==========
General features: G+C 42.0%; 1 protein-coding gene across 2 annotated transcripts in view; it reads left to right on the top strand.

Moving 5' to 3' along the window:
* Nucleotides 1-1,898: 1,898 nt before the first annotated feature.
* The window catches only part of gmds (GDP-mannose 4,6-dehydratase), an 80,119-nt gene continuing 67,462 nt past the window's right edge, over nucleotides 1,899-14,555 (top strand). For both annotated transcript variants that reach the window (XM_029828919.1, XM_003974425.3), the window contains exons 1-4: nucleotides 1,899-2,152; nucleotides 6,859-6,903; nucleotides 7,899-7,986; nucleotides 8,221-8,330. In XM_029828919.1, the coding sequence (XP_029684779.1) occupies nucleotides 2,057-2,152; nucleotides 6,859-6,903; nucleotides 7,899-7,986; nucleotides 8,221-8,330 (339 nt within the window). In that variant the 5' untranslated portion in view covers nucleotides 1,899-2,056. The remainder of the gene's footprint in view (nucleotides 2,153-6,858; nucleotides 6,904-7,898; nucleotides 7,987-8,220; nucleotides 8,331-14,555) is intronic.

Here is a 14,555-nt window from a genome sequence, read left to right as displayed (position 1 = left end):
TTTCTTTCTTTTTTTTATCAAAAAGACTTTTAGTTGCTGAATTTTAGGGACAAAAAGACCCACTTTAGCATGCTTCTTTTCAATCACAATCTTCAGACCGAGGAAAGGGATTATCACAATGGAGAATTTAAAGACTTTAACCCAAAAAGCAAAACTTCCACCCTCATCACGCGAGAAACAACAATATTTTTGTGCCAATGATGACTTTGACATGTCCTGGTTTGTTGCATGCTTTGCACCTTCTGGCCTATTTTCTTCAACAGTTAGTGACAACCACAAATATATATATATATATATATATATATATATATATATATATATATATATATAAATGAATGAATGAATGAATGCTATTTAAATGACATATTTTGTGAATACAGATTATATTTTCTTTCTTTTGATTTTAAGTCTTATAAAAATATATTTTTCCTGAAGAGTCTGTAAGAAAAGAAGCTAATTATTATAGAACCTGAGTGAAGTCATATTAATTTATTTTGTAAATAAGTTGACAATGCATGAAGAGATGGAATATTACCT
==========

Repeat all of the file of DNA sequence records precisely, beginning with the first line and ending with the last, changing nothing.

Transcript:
General features: G+C 42.0%; 1 protein-coding gene across 2 annotated transcripts in view; it reads left to right on the top strand.

Moving 5' to 3' along the window:
* Nucleotides 1-1,898: 1,898 nt before the first annotated feature.
* The window catches only part of gmds (GDP-mannose 4,6-dehydratase), an 80,119-nt gene continuing 67,462 nt past the window's right edge, over nucleotides 1,899-14,555 (top strand). For both annotated transcript variants that reach the window (XM_029828919.1, XM_003974425.3), the window contains exons 1-4: nucleotides 1,899-2,152; nucleotides 6,859-6,903; nucleotides 7,899-7,986; nucleotides 8,221-8,330. In XM_029828919.1, the coding sequence (XP_029684779.1) occupies nucleotides 2,057-2,152; nucleotides 6,859-6,903; nucleotides 7,899-7,986; nucleotides 8,221-8,330 (339 nt within the window). In that variant the 5' untranslated portion in view covers nucleotides 1,899-2,056. The remainder of the gene's footprint in view (nucleotides 2,153-6,858; nucleotides 6,904-7,898; nucleotides 7,987-8,220; nucleotides 8,331-14,555) is intronic.

Here is a 14,555-nt window from a genome sequence, read left to right as displayed (position 1 = left end):
TTTCTTTCTTTTTTTTATCAAAAAGACTTTTAGTTGCTGAATTTTAGGGACAAAAAGACCCACTTTAGCATGCTTCTTTTCAATCACAATCTTCAGACCGAGGAAAGGGATTATCACAATGGAGAATTTAAAGACTTTAACCCAAAAAGCAAAACTTCCACCCTCATCACGCGAGAAACAACAATATTTTTGTGCCAATGATGACTTTGACATGTCCTGGTTTGTTGCATGCTTTGCACCTTCTGGCCTATTTTCTTCAACAGTTAGTGACAACCACAAATATATATATATATATATATATATATATATATATATATATATATATATATAAATGAATGAATGAATGAATGCTATTTAAATGACATATTTTGTGAATACAGATTATATTTTCTTTCTTTTGATTTTAAGTCTTATAAAAATATATTTTTCCTGAAGAGTCTGTAAGAAAAGAAGCTAATTATTATAGAACCTGAGTGAAGTCATATTAATTTATTTTGTAAATAAGTTGACAATGCATGAAGAGATGGAATATTACCT